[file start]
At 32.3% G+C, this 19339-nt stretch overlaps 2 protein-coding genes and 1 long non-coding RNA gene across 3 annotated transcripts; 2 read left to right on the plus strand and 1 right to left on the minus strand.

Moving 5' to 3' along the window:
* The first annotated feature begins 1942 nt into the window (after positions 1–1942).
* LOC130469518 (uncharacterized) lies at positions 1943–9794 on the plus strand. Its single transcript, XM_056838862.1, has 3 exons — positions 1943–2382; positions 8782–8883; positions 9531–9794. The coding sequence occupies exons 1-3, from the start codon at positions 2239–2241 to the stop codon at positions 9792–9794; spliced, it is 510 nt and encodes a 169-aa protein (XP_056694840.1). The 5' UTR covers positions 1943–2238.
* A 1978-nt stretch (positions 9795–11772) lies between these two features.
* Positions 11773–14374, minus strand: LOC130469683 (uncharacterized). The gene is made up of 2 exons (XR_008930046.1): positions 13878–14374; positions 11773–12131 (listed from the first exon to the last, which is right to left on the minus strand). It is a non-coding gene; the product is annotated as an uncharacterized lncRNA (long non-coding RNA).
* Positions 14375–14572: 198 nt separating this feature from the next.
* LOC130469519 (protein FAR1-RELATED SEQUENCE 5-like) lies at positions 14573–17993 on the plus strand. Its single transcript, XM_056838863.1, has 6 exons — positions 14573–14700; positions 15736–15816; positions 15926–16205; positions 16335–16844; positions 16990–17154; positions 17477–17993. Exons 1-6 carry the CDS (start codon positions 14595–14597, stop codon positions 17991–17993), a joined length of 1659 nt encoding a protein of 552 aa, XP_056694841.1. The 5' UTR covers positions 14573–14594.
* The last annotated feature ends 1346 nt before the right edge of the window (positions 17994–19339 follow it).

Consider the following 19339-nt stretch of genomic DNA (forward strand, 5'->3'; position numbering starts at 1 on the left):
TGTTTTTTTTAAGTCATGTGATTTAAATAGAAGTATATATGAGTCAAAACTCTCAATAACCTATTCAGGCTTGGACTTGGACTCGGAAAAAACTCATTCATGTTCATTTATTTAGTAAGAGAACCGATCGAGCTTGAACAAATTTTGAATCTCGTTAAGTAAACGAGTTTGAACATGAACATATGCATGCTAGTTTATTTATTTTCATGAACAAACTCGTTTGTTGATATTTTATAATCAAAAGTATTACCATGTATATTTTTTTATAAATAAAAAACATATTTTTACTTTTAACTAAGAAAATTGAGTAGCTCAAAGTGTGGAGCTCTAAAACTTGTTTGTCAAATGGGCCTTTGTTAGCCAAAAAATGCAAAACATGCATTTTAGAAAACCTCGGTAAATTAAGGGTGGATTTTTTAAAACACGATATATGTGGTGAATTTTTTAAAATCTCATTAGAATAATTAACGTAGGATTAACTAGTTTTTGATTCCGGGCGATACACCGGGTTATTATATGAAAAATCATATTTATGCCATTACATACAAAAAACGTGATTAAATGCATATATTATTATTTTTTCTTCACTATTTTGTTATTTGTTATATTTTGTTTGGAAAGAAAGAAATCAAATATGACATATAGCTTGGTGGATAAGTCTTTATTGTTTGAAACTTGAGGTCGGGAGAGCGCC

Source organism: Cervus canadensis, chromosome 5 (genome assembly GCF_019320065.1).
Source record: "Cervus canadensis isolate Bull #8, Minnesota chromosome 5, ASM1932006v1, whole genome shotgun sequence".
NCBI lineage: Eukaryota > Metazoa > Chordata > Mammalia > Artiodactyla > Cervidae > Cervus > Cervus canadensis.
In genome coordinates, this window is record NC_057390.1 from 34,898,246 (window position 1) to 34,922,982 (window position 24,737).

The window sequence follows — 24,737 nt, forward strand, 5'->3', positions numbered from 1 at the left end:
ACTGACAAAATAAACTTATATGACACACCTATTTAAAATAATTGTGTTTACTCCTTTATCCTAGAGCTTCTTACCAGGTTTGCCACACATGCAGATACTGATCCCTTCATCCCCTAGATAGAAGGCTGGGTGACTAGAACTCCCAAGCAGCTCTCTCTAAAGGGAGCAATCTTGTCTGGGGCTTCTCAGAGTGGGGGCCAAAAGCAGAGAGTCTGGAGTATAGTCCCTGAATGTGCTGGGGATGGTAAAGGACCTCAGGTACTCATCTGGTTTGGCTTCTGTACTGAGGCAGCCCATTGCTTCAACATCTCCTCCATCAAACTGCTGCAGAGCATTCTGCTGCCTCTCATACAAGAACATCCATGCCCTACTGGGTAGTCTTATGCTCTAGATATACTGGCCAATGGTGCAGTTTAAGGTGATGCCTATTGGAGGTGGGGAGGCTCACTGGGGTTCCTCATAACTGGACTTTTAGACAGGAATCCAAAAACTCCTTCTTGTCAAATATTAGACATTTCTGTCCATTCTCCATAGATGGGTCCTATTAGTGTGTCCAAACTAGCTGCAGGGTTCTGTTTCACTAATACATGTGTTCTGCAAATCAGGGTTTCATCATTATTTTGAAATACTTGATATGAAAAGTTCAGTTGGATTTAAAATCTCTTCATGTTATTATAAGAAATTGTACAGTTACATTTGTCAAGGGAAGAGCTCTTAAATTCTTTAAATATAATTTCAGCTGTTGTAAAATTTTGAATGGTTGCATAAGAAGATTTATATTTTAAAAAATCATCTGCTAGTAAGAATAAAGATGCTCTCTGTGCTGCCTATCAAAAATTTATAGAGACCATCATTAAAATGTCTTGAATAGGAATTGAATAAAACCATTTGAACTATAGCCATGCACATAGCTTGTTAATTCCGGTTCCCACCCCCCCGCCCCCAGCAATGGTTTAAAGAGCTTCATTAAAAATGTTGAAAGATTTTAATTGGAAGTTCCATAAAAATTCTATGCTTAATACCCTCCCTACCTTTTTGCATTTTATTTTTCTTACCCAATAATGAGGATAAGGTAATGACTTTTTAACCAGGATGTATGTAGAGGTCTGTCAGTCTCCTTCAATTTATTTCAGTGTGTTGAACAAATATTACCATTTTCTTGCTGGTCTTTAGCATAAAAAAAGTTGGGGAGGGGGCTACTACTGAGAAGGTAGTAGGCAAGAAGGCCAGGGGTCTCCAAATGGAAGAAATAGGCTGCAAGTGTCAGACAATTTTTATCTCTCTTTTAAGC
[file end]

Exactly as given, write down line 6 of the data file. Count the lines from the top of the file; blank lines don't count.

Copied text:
* Positions 11773–14374, minus strand: LOC130469683 (uncharacterized). The gene is made up of 2 exons (XR_008930046.1): positions 13878–14374; positions 11773–12131 (listed from the first exon to the last, which is right to left on the minus strand). It is a non-coding gene; the product is annotated as an uncharacterized lncRNA (long non-coding RNA).